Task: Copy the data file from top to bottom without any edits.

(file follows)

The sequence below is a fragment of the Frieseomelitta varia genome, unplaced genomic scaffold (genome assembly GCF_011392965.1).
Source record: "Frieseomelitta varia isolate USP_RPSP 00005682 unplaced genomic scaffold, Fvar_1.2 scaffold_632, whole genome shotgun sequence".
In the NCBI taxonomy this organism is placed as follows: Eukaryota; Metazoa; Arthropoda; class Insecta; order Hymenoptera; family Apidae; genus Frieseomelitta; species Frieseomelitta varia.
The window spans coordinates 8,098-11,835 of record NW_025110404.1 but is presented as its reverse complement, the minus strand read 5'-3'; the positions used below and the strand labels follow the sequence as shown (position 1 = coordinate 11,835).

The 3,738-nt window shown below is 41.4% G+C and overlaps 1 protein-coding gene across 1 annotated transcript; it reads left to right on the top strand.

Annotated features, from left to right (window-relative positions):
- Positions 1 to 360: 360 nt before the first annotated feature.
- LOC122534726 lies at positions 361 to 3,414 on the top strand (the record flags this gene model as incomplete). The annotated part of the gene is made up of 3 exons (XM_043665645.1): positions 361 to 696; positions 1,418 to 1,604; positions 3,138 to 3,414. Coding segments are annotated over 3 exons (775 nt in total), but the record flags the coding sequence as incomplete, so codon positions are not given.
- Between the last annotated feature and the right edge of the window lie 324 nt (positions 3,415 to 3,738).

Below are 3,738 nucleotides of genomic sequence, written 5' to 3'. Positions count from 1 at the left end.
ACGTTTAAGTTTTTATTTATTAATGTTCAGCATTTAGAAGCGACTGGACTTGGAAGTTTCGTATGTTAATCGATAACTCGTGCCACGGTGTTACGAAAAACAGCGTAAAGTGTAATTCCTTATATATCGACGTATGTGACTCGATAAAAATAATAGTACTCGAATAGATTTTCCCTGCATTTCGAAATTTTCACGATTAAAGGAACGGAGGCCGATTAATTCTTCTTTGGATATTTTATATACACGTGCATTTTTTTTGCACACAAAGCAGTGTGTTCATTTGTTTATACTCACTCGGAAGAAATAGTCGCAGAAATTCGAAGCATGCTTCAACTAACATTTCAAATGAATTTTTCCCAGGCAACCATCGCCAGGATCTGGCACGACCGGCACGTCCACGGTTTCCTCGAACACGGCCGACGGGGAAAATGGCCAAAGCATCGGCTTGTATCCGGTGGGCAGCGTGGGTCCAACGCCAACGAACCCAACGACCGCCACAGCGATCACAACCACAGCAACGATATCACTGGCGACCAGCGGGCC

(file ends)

The sequence below is a fragment of the Frieseomelitta varia genome, unplaced genomic scaffold (genome assembly GCF_011392965.1).
Source record: "Frieseomelitta varia isolate USP_RPSP 00005682 unplaced genomic scaffold, Fvar_1.2 scaffold_632, whole genome shotgun sequence".
In the NCBI taxonomy this organism is placed as follows: Eukaryota; Metazoa; Arthropoda; class Insecta; order Hymenoptera; family Apidae; genus Frieseomelitta; species Frieseomelitta varia.
The window spans coordinates 8,098-11,835 of record NW_025110404.1 but is presented as its reverse complement, the minus strand read 5'-3'; the positions used below and the strand labels follow the sequence as shown (position 1 = coordinate 11,835).

The 3,738-nt window shown below is 41.4% G+C and overlaps 1 protein-coding gene across 1 annotated transcript; it reads left to right on the top strand.

Annotated features, from left to right (window-relative positions):
- Positions 1 to 360: 360 nt before the first annotated feature.
- LOC122534726 lies at positions 361 to 3,414 on the top strand (the record flags this gene model as incomplete). The annotated part of the gene is made up of 3 exons (XM_043665645.1): positions 361 to 696; positions 1,418 to 1,604; positions 3,138 to 3,414. Coding segments are annotated over 3 exons (775 nt in total), but the record flags the coding sequence as incomplete, so codon positions are not given.
- Between the last annotated feature and the right edge of the window lie 324 nt (positions 3,415 to 3,738).

Below are 3,738 nucleotides of genomic sequence, written 5' to 3'. Positions count from 1 at the left end.
ACGTTTAAGTTTTTATTTATTAATGTTCAGCATTTAGAAGCGACTGGACTTGGAAGTTTCGTATGTTAATCGATAACTCGTGCCACGGTGTTACGAAAAACAGCGTAAAGTGTAATTCCTTATATATCGACGTATGTGACTCGATAAAAATAATAGTACTCGAATAGATTTTCCCTGCATTTCGAAATTTTCACGATTAAAGGAACGGAGGCCGATTAATTCTTCTTTGGATATTTTATATACACGTGCATTTTTTTTGCACACAAAGCAGTGTGTTCATTTGTTTATACTCACTCGGAAGAAATAGTCGCAGAAATTCGAAGCATGCTTCAACTAACATTTCAAATGAATTTTTCCCAGGCAACCATCGCCAGGATCTGGCACGACCGGCACGTCCACGGTTTCCTCGAACACGGCCGACGGGGAAAATGGCCAAAGCATCGGCTTGTATCCGGTGGGCAGCGTGGGTCCAACGCCAACGAACCCAACGACCGCCACAGCGATCACAACCACAGCAACGATATCACTGGCGACCAGCGGGCC